Skip to Main Content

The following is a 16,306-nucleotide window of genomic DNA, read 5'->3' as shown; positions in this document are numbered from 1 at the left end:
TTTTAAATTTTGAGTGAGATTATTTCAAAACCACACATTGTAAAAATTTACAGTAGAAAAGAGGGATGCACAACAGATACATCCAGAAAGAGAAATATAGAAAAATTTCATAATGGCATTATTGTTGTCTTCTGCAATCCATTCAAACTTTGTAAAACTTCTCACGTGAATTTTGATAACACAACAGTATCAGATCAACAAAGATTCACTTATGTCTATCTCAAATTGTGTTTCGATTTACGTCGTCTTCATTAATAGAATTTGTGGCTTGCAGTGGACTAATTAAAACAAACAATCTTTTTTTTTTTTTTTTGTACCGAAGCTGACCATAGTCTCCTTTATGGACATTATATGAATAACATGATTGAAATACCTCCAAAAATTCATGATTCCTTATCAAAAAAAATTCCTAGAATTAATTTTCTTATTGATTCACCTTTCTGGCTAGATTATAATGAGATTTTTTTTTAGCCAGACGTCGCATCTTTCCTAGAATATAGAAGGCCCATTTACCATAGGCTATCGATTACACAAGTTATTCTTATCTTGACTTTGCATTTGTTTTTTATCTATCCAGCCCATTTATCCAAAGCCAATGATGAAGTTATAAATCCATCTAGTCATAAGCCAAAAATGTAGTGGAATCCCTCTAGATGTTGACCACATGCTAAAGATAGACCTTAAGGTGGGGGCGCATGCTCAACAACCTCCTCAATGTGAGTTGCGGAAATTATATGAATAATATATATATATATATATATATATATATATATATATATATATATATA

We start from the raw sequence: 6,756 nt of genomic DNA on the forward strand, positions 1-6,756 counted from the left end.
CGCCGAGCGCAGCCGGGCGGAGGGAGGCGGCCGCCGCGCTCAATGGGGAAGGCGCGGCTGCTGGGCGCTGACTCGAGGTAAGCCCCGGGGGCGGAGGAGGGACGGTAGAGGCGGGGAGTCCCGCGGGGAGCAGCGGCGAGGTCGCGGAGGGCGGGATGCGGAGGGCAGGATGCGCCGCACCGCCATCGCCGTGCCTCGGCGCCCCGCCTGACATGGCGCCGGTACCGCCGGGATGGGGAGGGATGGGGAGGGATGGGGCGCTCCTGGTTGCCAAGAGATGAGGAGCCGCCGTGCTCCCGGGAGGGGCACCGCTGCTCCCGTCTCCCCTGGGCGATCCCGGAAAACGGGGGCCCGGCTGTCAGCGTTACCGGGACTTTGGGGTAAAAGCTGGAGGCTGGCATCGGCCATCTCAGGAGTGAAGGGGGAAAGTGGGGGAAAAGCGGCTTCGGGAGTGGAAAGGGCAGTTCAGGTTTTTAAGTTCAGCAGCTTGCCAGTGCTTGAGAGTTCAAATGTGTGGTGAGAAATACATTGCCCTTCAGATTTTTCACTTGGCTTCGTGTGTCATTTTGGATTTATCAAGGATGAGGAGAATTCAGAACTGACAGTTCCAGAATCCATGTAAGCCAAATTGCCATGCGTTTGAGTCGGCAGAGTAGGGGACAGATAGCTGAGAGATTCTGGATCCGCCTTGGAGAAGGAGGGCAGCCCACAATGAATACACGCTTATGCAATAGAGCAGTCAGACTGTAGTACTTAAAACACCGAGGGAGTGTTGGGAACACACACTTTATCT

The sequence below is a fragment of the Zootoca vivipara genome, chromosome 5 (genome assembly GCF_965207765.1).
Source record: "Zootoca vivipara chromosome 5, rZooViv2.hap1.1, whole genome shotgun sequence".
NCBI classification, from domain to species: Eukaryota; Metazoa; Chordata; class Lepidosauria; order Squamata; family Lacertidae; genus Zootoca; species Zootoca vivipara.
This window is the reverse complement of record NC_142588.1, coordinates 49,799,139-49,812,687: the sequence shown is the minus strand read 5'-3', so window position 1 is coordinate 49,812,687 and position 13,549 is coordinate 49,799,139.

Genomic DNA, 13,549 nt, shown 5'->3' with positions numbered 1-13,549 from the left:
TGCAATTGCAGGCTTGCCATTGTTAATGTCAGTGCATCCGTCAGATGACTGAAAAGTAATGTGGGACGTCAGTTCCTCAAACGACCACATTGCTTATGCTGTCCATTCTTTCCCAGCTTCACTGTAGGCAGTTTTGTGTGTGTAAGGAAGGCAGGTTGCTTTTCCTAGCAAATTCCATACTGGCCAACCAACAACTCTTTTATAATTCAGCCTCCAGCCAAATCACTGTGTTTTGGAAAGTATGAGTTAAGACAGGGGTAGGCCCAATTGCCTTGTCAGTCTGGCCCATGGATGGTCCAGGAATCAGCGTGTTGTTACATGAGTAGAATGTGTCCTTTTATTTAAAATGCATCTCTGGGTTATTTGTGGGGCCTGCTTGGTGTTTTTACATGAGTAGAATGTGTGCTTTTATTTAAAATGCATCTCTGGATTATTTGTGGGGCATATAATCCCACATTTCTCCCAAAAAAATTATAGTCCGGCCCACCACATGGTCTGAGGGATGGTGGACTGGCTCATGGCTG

In this paper, we investigate the influence of hypercapnia on the early and late phases of the phrenic neurogram using the matching pursuit (MP) method in the decebrated piglets. The phrenic neurogram was recorded from 8 piglets (4-7 days old) during control (40% O2 with 5% end-tidal CO2), the mild hypercapnia (40% O2 with 7% end-tidal CO2), and the severe hypercapnia (40% O2 with 15% end-tidal CO2). The time-frequency representations, atoms, of the phrenic neurogram are calculated from the 5 consecutive phrenic neurogram burst for each piglet for each condition using the MP method after vagotomy and chemodenervation. Our results show that the energy percentage of atoms representing the nonperiodic neural activities (NPNAs) significantly increased when the CO2 concentration was shifted from 7% to 15% in the early phase (the first half) of the phrenic neurogram. In addition, the energy percentage of atoms representing the periodic neural activities (PNAs) decreased in the late phase (the second half) when the CO2 concentration was shifted from 7% to 15% (p<0.01). As a summary, our result suggest that hypercapnia results in significant changes in the phrenic neurogram, an output of the respiratory neural networks in the medulla, both in time and frequency domians during early maturation.